Monday, July 1, 2013

Mimi: The Blankie Chronicles

When my second son, Stephen, was born he inherited a blanket that his brother Sam had never cottoned to.  It was a gorgeous thing my mother had bestowed upon my first-born, from Saks Fifth Avenue's special layette line, all white flannel and satin appliques.  There was a bunch of multicolored balloons and the word BABY, as I recall, in flamboyant letters, larger than life.  Stephen loved this bit of luxury and his nanny, Tami Auer, made certain that every time he left the house, Mimi was snuggled in his arms.  She understood the value of attachment.  When Stephen was old enough to talk he told us the blankie's name was Mimi.  At four he was kicked out of the first of a few preschools for visiting Mimi in the cloakroom without asking permission.  At five, in pre-kindergarten, an arch Early Childhood aide beamed at Steve and said, "You have a blankie!  Does it have a name?"
     "Mimi," Stephen said.
     "And is Mimi a boy, or a girl?"
     Stephen looked from the aide to the blankie and back again.
     "Do you see a penis?" he asked.

Mimi has rarely been far from Stephen's life, or more importantly, his nose, in the years since.  Mimi has traveled to Europe on several occasions.  She has survived a medical evacuation from Geneva Glen Camp and twelve-hour days of fencing.  She has gone into surgery for Stephen's broken nose and has recently graduated from 8th grade.  We fully expect Mimi, or what remains of her, to matriculate at a future college and eventually to walk down the aisle in Stephen's wedding coat pocket.  She has grown old and threadbare in his keeping.  She is as loyal as his dog, but much easier to pack and infinitely easier to wash.  And she never fails to reassure.  When we hit a rough patch of turbulence en route to Columbus, Ohio, for Fencing Nationals a few days ago, Steve turned to me in the airplane darkness and said, sotto voce, "I think I'll get Mimi out now."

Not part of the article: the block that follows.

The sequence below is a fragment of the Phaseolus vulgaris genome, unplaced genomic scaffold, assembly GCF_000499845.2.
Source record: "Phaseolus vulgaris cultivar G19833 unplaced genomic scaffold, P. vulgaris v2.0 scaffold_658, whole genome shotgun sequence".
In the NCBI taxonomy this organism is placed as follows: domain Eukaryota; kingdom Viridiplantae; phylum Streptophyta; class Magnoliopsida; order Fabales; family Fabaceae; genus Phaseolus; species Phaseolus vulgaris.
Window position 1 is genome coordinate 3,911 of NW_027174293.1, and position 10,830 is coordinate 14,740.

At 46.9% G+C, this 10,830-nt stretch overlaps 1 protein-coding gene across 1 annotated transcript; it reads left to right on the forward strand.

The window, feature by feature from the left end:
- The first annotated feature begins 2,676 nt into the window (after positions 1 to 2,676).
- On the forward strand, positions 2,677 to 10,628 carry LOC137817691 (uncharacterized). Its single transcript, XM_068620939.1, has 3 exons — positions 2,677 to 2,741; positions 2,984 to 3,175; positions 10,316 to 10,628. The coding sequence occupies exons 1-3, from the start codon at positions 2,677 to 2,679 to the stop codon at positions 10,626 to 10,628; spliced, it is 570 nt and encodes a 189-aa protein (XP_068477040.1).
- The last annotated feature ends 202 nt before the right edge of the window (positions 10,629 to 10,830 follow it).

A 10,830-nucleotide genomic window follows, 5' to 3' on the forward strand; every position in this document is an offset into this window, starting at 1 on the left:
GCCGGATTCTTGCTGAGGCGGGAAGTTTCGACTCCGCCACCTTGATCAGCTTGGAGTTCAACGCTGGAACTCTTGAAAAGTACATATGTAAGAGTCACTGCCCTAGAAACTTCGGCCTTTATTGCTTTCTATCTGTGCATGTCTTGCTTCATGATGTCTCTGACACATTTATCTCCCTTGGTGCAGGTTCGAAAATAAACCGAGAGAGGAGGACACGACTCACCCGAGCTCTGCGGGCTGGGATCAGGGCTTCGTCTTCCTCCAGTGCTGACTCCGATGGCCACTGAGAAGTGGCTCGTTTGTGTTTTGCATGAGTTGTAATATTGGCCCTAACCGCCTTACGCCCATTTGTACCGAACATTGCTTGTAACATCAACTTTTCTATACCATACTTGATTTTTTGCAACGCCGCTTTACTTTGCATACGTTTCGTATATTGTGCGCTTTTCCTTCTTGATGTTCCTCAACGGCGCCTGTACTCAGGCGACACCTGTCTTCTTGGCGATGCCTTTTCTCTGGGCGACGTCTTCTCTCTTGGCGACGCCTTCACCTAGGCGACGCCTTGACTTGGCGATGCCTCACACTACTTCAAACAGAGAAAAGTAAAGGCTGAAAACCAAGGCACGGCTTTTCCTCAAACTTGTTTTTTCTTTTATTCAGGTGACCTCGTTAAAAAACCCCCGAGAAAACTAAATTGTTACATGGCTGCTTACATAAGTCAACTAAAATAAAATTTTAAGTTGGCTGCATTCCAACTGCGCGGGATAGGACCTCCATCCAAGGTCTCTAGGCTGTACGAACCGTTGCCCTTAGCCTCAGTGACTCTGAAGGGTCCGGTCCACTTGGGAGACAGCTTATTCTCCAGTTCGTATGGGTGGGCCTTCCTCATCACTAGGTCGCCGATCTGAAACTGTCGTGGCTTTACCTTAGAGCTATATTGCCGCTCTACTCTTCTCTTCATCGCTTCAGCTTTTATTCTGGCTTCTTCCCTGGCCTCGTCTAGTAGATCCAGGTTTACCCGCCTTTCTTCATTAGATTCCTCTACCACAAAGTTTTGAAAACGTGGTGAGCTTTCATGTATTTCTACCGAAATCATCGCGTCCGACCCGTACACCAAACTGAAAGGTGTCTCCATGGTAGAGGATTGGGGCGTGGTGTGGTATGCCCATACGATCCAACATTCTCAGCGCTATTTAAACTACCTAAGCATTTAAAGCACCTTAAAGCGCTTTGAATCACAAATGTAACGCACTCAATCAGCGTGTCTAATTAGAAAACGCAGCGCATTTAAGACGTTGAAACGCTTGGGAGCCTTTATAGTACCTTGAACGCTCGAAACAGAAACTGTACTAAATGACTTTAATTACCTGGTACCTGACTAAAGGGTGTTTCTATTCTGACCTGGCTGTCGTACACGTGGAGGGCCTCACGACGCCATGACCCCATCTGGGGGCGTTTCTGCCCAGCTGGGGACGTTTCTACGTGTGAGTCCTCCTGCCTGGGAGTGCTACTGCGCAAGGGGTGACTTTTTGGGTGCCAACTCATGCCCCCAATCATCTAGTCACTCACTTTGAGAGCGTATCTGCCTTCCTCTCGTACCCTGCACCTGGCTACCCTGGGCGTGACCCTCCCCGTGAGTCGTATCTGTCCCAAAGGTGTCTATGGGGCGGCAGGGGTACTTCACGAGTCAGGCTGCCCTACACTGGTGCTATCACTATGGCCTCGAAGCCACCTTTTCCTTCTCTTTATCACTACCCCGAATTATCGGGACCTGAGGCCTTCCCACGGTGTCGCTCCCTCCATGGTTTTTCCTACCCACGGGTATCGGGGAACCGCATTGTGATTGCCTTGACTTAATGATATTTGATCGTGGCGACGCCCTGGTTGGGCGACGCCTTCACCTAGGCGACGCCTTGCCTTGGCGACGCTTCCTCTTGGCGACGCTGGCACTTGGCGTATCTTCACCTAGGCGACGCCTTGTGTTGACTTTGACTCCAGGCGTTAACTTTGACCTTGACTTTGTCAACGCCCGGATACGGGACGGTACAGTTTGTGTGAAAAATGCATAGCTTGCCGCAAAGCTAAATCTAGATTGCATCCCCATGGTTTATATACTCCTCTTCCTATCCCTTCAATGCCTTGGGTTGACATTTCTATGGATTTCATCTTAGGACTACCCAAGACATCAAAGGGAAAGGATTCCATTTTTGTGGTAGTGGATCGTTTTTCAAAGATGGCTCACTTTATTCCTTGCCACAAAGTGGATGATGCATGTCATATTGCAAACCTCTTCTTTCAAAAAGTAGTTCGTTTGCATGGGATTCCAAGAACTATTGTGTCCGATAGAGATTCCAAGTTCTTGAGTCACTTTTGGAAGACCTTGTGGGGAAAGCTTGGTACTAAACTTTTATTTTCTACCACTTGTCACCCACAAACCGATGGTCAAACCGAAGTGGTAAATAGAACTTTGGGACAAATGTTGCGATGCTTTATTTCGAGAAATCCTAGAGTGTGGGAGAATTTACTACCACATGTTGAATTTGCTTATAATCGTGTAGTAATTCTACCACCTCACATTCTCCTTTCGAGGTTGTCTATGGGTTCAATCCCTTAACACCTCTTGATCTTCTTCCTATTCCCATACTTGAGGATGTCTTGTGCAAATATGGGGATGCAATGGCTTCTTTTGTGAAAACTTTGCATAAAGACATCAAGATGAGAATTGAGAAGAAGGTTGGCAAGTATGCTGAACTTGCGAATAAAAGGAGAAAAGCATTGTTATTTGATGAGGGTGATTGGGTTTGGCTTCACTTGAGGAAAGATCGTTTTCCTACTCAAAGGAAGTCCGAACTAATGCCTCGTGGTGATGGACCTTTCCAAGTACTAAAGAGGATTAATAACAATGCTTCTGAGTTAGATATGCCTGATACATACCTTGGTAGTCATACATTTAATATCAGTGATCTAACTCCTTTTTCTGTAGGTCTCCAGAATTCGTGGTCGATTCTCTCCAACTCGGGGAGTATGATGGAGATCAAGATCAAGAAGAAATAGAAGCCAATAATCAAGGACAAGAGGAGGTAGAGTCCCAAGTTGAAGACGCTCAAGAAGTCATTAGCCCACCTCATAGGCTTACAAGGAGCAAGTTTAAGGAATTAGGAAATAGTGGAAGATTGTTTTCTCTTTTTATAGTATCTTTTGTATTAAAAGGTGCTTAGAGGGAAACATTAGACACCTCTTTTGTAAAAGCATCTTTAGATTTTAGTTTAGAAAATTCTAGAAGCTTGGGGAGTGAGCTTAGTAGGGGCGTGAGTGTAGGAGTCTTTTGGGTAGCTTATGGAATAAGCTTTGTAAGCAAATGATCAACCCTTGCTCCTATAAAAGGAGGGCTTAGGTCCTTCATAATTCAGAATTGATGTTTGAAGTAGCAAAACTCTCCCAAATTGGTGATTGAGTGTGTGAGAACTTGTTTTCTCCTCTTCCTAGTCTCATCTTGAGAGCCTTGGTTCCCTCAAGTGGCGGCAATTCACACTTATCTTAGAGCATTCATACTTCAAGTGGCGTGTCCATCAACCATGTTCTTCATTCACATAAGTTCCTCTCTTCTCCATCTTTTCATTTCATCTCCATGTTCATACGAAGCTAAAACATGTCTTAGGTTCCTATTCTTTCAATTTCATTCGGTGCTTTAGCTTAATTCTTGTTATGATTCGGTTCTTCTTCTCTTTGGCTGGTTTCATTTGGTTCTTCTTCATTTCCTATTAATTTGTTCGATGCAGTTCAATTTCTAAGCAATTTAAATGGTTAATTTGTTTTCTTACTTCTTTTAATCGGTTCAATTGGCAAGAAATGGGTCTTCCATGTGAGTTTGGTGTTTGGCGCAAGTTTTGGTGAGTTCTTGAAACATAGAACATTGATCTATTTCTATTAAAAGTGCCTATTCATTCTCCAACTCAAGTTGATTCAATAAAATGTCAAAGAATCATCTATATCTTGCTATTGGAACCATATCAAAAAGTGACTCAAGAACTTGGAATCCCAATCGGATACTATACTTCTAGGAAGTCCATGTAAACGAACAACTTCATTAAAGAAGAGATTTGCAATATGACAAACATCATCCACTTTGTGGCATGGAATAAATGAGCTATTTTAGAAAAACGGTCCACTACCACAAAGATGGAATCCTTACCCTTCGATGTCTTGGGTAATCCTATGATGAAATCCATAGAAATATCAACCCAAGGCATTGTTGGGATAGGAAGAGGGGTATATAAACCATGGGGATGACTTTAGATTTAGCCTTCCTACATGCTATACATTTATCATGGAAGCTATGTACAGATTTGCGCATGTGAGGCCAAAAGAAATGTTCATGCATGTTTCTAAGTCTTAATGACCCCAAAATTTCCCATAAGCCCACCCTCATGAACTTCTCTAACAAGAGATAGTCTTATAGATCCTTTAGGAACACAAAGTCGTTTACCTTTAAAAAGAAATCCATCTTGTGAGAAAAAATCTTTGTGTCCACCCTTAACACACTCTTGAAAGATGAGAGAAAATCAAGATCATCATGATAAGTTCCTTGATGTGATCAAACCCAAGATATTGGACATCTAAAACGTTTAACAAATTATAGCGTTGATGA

So it was with considerable sadness this afternoon that I interrupted a call from my husband to take a frantic cellphone beep from my fifteen year-old son.
     "What is it, Steve?"
     "Mom!  Did you move Mimi?"
     It seems that the hotel housekeepers in downtown Columbus had mistaken a tattered friend for a piece of trash.  Mimi had disappeared while we were at the Convention Center watching a teammate medal in Division III Men's Saber.  Not with a bang, I texted my husband, but a whimper.  Mimi ought to have gone down on the Titanic.  Not a trash chute.

I misjudged the power of a kid's love, of course.
Steve bolted from our hotel room while I was still putting away my cell phone and tracked down the Hilton housekeepers who'd so kindly folded our towels and arranged our sheets this morning.  He rescued Mimi from the Trash Bag of Death, and she will live, presumably, until she disintegrates.  Mark and I often laugh about Steve's attachment to his blankie--but it occurred to me today that Mimi is equally fortunate.  She's got a guy with a sword at her back.  We should all be so lucky.